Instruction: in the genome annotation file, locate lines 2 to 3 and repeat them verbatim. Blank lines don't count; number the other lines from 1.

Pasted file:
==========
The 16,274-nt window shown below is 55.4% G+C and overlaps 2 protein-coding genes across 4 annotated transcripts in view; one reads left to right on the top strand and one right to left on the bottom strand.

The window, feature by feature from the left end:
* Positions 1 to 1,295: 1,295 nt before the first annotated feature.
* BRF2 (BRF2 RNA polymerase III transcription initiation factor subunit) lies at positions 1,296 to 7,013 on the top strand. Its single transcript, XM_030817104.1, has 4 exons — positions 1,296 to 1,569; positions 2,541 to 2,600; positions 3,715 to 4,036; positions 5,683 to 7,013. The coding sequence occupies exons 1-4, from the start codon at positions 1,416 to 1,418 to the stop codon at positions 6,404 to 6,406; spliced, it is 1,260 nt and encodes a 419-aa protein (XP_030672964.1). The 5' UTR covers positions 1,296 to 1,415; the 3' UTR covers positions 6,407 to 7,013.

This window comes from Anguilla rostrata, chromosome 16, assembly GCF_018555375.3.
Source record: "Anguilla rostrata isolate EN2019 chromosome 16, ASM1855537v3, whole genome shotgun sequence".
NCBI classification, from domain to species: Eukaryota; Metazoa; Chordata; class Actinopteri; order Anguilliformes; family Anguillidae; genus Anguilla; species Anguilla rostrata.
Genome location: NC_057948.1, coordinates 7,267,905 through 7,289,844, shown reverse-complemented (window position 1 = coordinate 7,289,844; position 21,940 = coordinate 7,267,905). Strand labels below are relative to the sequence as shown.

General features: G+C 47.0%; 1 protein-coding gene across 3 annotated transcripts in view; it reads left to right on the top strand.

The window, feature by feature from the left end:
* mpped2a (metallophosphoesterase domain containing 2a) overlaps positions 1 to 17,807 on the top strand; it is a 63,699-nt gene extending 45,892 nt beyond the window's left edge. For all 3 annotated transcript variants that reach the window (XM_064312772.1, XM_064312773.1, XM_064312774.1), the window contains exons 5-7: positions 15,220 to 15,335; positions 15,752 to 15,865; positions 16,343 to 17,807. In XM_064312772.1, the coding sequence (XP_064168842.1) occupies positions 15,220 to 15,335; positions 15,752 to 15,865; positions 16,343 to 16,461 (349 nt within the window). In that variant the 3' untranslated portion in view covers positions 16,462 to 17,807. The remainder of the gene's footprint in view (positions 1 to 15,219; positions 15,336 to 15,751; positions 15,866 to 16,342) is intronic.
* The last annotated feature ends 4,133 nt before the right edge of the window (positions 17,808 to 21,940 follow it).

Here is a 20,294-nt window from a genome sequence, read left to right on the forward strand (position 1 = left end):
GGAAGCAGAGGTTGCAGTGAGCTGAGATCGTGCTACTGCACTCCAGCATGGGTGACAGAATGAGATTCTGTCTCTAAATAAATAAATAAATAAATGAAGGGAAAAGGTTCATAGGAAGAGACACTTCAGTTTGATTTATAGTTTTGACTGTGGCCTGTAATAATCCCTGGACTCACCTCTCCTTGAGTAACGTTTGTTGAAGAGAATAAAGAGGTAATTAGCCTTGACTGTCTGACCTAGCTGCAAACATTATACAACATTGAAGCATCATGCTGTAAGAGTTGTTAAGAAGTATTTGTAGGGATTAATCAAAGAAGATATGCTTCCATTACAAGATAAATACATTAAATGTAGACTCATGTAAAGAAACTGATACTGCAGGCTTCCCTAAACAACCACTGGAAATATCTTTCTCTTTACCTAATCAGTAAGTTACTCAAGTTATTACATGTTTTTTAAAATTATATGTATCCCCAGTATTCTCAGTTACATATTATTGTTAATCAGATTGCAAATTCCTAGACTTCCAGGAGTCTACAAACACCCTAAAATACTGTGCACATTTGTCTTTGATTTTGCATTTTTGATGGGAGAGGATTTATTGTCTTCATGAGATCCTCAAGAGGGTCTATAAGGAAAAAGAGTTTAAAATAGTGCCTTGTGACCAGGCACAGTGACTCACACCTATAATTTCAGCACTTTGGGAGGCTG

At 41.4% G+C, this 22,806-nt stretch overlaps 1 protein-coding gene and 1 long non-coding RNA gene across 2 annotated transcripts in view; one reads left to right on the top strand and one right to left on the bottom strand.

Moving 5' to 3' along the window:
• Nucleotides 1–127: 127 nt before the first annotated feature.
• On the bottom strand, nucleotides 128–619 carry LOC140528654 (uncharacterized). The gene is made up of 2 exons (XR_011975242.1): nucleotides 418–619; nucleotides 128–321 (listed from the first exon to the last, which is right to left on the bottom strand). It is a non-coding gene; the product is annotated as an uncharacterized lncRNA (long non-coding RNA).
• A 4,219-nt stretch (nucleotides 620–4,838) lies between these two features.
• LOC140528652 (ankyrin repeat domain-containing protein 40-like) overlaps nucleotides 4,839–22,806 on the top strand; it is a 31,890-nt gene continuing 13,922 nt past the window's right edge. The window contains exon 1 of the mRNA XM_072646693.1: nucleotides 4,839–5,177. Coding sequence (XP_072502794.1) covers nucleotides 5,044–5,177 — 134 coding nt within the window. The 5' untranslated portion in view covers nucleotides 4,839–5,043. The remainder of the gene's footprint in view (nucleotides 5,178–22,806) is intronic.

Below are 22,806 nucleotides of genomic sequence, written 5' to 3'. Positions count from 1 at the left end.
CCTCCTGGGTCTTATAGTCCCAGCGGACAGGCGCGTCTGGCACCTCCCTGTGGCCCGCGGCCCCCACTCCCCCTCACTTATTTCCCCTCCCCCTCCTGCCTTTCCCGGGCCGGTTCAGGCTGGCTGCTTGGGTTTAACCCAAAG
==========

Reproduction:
The window, feature by feature from the left end:
* Positions 1 to 1,295: 1,295 nt before the first annotated feature.